For sale is a “Common Barn Owl” signed lithograph from artist Richard Sloan. Each raptor print is a Limited Edition of 500, and each print is autographed and hand-numbered by the artist. This recently discovered collection of lithographs was printed in 1993 and the prints are in excellent, like-new condition (they have never been owned or displayed, only stored.) The prints are four-color lithographs on archival paper, measuring 17″ wide by 21 3/4″ tall. The print number (“x/500”) is in the lower left corner of the print, while Richard’s autographed signature is in the lower right corner.
Please note: the unique print number you receive will be different from the photo.
Title: Common Barn Owl
This nocturnal ghost of a bird frequents such places as belfries, deserted buildings, and hollow trees. It hunts its food — almost entirely rodents — in garbage dumps, neglected cemeteries, run-down farms, and empty lots in large cities. In the glare of auto headlights, a flying Barn Owl looks snow white and so is often mistaken for a Snowy Owl. Barn Owls are effective mousers and take many rats. Owls do not digest fur and bone, but periodically rid themselves of these in the form of regurgitated pellets. Barn Owl pellets are easily collected from roosts and can be a useful source of information about the small mammals in an area. Contrary to popular belief, owls see well by day, but their large eyes do give them especially good night vision. Experiments have shown, however, that Barn Owls depend on keen hearing to locate their prey.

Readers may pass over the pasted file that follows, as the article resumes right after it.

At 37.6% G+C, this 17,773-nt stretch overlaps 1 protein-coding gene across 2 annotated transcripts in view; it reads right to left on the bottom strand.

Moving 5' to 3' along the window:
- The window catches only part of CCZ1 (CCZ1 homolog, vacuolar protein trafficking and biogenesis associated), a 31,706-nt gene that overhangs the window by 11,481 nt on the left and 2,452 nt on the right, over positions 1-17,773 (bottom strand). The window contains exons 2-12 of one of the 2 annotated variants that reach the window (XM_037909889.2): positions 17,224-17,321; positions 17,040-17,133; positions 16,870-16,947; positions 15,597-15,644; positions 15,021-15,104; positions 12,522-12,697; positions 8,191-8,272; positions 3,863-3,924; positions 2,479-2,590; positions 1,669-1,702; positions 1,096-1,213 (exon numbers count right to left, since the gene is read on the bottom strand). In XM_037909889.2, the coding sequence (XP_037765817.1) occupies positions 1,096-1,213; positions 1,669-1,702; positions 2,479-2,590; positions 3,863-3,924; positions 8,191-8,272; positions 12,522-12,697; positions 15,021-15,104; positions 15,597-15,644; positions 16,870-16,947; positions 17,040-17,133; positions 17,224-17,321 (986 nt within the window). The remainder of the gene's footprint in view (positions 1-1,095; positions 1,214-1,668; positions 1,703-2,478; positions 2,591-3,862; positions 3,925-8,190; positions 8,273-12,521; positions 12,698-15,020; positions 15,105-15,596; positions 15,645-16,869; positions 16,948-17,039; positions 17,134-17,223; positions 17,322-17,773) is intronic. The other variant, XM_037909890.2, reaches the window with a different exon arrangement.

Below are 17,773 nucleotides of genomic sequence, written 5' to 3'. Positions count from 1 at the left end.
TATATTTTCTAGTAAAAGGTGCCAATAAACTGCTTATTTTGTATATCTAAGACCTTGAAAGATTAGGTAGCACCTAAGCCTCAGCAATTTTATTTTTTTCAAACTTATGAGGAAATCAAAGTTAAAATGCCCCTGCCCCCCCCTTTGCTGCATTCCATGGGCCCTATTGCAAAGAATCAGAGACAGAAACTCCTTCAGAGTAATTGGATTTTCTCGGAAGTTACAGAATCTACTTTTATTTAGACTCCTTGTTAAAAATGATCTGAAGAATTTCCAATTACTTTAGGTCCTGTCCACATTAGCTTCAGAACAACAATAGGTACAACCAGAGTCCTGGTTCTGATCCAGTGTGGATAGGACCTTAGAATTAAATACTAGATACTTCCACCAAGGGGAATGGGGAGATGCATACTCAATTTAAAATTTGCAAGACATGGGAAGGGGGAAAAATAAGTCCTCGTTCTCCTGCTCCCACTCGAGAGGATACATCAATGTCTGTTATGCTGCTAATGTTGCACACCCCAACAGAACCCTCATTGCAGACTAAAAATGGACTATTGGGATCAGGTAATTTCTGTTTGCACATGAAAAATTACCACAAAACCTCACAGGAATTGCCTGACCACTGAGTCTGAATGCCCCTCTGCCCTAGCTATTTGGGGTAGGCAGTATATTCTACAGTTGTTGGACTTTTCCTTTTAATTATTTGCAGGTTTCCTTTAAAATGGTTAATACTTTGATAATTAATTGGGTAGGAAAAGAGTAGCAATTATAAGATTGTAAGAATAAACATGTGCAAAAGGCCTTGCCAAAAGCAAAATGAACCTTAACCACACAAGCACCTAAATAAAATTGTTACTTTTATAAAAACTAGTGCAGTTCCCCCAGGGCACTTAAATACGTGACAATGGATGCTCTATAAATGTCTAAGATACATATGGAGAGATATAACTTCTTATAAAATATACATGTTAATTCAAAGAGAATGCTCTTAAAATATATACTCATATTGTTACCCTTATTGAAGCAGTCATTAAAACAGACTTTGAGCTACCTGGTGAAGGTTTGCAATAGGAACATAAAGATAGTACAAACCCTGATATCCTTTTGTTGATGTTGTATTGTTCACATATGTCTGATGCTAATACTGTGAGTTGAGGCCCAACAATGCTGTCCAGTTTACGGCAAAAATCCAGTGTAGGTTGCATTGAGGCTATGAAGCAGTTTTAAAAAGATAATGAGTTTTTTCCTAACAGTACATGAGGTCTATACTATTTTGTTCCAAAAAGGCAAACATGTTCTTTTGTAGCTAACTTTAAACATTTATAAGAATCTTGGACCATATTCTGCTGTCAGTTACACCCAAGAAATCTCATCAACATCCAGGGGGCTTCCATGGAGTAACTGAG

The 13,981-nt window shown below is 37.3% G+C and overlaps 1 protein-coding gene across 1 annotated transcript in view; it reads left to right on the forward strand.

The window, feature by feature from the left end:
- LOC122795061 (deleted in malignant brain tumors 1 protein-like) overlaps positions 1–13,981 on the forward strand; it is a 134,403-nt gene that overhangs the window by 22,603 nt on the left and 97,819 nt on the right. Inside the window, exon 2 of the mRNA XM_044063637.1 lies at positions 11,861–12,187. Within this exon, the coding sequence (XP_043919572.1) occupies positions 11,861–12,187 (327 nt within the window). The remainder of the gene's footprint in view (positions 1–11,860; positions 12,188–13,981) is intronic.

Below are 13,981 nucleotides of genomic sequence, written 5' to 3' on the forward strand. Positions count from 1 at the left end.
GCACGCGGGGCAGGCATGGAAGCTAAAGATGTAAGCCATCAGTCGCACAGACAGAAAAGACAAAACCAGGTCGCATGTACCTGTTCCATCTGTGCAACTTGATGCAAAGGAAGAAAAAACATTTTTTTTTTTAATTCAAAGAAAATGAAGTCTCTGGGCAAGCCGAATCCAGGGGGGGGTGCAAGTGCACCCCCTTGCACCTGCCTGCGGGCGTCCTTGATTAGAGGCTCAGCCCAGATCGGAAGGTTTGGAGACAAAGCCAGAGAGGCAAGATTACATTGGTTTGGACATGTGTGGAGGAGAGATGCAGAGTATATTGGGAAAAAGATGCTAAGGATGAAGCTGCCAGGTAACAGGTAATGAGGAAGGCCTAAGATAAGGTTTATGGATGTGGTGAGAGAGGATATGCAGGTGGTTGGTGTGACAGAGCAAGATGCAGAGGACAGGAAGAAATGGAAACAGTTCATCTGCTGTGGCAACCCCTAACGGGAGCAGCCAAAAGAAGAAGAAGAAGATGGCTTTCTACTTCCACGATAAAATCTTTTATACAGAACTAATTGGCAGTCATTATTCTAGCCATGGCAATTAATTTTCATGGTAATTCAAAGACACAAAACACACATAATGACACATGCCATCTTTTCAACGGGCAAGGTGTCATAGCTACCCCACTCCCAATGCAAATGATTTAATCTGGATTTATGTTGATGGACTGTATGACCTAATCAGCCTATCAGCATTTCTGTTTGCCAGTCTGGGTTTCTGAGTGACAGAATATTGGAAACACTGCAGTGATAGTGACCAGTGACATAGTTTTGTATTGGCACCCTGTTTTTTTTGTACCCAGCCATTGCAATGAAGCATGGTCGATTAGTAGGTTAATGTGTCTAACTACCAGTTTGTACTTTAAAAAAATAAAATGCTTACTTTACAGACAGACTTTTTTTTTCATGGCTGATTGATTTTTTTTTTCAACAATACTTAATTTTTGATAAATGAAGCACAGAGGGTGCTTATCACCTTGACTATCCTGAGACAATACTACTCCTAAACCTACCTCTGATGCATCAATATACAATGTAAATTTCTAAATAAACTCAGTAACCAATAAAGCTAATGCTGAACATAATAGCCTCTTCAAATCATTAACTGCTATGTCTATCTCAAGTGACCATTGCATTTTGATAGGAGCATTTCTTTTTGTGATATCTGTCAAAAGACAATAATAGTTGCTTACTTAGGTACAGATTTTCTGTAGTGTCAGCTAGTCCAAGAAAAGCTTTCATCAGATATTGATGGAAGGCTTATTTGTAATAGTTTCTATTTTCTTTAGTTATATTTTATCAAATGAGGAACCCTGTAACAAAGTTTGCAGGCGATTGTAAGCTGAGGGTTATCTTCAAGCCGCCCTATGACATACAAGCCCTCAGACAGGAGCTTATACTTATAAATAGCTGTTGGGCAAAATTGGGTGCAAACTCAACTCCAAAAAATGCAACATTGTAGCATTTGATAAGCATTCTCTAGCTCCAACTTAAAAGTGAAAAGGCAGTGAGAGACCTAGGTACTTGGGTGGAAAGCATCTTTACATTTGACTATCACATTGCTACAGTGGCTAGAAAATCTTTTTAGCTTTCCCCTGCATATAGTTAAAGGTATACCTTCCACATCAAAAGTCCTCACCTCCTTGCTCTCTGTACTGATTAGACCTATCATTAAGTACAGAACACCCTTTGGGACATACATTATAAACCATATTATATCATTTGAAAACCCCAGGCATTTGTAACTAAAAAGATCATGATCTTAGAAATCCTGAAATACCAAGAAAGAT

Richard Sloan, who passed away in 2007, was a world-renowned wildlife illustrator specializing in raptors whose paintings have been featured in several nature publications and exhibited at numerous museums, galleries, and private collections. In the Spring of 1998, The University Of Arizona Press published the book “The Raptors Of Arizona“, a 220 page volume on the birds of prey of the Southwest, featuring 42 Sloan paintings. The handsigned limited edition print available for sale here is a reproduction of Richard Sloan’s original paintings featured in the book.